Using a master - slave configuration, a robust synchronization was achieved for two-color Erbium and Ytterbium mode-locked fiber lasers. Due to enhanced nonlinear interaction in the fiber, noise-free pulse-locking was achieved allowing for a cavity mismatch tolerance of 140 μm. This is the highest tolerable cavity-length difference ever been obtained for synchronized mode-locked oscillators.
©2004 Optical Society of America
The technology of Semiconductor Saturable Absorber Mirror (SESAM) has greatly pushed the development of mode-locked fiber laser. The main features of fiber-based devices - high efficiency, reliability and small footprint - make them promising for applications traditionally occupied by ultrafast solid-state lasers. The broad fluorescence spectrum makes different fiber gain media attractive for tunable and ultrashort pulse sources. Recently pulse trains covering the vast wavelength range from 895 to 1560 nm were reported using neodymium, ytterbium and erbium doped mode-locked fiber lasers [1–3]. Different fields of science and technology have a strong need to pursue research using ultrafast lasers in an arrangement called two-color experiment. The two-color source appears to be a valuable instrument for ultrafast research including difference-, harmonic- and sum-frequency generation, coherent anti-Stokes Raman scattering microscopy and two-color pump-probe investigations. For the majority of the applications, the relative jitter between the pulses is a crucial factor severely limiting the performance of the system. Compared to the active synchronization of two-color mode-locked lasers with an electrical feedback scheme [4–5], the passive technique using cross-phase modulation (XPM) should result in a very small timing jitter [6–9]. It should also be noted that a two-color source using a single gain medium suffers from limited bandwidths, gain competition, poor tunability and close optical frequencies.
Using coupled-cavity lasers is shown to be a powerful technique for generation of a synchronized two-color mode-locked pulse train. In this approach, the two laser cavities share the same medium with Kerr-type nonlinearity that ensures synchronous mode-locking of the coupled oscillators. This technique is particularly attractive with fiber lasers because of long interaction length that can be conveniently constructed for coupled-cavity fiber lasers . However, integrated two-color coupled-cavities usually require complicated dichroic components and should be carefully designed to avoid excessive noise due to laser coupling.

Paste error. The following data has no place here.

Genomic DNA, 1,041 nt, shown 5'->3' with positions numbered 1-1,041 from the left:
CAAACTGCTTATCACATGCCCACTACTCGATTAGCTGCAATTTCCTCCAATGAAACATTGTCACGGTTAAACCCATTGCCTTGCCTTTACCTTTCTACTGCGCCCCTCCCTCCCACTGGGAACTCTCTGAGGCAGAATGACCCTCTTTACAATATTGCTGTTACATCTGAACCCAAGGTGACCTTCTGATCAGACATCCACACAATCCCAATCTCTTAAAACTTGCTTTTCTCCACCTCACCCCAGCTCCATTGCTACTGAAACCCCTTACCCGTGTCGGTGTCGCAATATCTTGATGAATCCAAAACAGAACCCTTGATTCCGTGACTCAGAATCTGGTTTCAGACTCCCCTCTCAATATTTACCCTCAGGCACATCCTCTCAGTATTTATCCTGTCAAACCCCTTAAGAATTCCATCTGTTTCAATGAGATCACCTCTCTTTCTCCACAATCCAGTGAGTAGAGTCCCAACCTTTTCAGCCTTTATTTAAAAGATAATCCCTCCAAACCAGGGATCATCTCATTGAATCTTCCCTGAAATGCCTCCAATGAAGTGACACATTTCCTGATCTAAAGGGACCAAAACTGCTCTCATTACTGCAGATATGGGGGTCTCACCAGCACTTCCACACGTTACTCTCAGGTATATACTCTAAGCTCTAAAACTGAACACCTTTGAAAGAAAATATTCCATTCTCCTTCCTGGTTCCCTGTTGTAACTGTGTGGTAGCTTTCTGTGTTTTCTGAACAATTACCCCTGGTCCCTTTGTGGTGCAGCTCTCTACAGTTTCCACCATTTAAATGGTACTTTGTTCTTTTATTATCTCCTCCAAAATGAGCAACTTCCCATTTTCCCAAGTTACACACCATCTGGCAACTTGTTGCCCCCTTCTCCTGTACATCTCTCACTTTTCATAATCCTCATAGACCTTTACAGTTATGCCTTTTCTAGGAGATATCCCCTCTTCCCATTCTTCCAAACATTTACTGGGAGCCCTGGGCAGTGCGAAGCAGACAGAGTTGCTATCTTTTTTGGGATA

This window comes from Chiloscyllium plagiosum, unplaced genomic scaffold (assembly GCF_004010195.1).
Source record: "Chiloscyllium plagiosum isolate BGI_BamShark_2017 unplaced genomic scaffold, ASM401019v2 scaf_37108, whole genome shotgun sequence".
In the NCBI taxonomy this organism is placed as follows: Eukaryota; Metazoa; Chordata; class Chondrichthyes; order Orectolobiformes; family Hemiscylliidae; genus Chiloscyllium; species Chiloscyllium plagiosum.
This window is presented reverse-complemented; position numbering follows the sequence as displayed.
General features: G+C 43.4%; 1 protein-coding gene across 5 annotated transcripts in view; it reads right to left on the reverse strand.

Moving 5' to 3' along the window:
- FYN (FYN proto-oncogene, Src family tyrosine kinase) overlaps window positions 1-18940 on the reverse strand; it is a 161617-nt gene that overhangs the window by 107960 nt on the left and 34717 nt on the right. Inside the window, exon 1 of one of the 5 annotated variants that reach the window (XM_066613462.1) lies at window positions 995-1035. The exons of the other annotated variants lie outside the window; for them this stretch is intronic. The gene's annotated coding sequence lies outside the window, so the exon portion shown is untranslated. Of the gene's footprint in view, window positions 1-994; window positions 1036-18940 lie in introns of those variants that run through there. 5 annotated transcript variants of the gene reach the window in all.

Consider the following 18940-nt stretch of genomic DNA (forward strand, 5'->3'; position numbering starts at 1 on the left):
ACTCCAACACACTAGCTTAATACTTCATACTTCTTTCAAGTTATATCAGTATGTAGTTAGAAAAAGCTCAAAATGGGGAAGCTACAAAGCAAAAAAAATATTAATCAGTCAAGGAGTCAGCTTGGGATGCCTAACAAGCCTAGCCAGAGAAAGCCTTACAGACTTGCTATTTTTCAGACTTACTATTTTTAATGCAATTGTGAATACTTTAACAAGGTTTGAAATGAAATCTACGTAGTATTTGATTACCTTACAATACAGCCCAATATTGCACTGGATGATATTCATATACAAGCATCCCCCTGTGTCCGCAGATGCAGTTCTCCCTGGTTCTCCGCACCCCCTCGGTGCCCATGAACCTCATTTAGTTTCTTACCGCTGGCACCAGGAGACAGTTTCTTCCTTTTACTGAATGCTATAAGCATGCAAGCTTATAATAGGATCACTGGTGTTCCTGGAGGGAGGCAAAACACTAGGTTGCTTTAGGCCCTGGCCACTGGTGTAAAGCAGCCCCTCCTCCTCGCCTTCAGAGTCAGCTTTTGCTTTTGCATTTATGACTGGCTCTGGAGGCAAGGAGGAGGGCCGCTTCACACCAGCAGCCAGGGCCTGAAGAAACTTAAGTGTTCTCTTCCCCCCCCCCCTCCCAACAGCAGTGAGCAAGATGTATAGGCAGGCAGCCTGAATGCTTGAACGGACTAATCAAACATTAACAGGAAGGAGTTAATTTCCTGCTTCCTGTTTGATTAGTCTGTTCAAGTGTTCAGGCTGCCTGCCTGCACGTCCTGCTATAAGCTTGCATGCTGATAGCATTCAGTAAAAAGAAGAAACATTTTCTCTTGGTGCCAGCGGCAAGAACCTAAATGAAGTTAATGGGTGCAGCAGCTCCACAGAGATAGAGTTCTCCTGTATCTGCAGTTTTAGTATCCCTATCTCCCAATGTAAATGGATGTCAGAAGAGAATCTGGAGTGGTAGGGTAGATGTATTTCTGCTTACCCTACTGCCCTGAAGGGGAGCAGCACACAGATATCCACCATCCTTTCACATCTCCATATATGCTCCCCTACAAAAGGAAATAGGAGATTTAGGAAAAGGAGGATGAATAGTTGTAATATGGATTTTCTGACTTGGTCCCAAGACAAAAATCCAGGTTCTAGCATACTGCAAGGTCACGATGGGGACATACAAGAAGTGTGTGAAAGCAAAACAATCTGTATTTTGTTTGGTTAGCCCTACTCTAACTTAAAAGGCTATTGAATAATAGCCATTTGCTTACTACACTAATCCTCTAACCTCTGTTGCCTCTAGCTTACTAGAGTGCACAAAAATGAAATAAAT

In this Letter we demonstrate an alternative approach for synchronized two-color mode-locked system based on master-slave configuration. In this set-up the highly stable master mode-locked erbium-fiber oscillator is isolated from the slave ytterbium-fiber laser and, therefore, it is free from any disturbing influences that may occur in the lasers sharing joint cavity. Synchronization is achieved by the cross-phase modulation (XPM) in the slave oscillator induced by the master laser. We demonstrate that the slave mode-locked laser can be tightly synchronized by the pulse train injected into its cavity from independent master source with a record cavity-length detuning exceeding 140 μm. We have found that the performance of the master-slave type technique is similar to the coupled-cavity set-up otherwise it is simpler, more robust and well suited for use in practical systems.
The experimental setup is shown in Fig. 1. The output of the erbium-fiber master-laser operating at 1550 nm was injected into the 1060 nm slave laser cavity. The slave laser comprises a linear cavity terminated by the SESAM on one side and a fiber loop mirror on the other. The loop mirror acts as a dichroic output coupler providing ~90%-reflectivity at 1060 nm and high transmission at 1550 nm. Optical gain medium is a 70 cm of Yb-doped fiber with NA=0.13 and cutoff wavelength ~910 nm pumped by a 150 mW single-mode 980 nm semiconductor laser via a 980/1060 WDM coupler. The gain fiber has pump absorption of 434 dB/m at 980 nm, a core diameter of 6.2 μm and normal group velocity dispersion of -30 ps/nm·km at 1060 nm. The large normal chromatic dispersion of the fiber in slave laser cavity is offset by a 1200 mm-1 grating pair placed in the free space section of the cavity that allows changing the overall cavity dispersion over a broad range, from normal to anomalous. The SESAM-lens assembly can be precisely translated axially providing us with a means of controlling the cavity length and thus the slave laser repetition rate.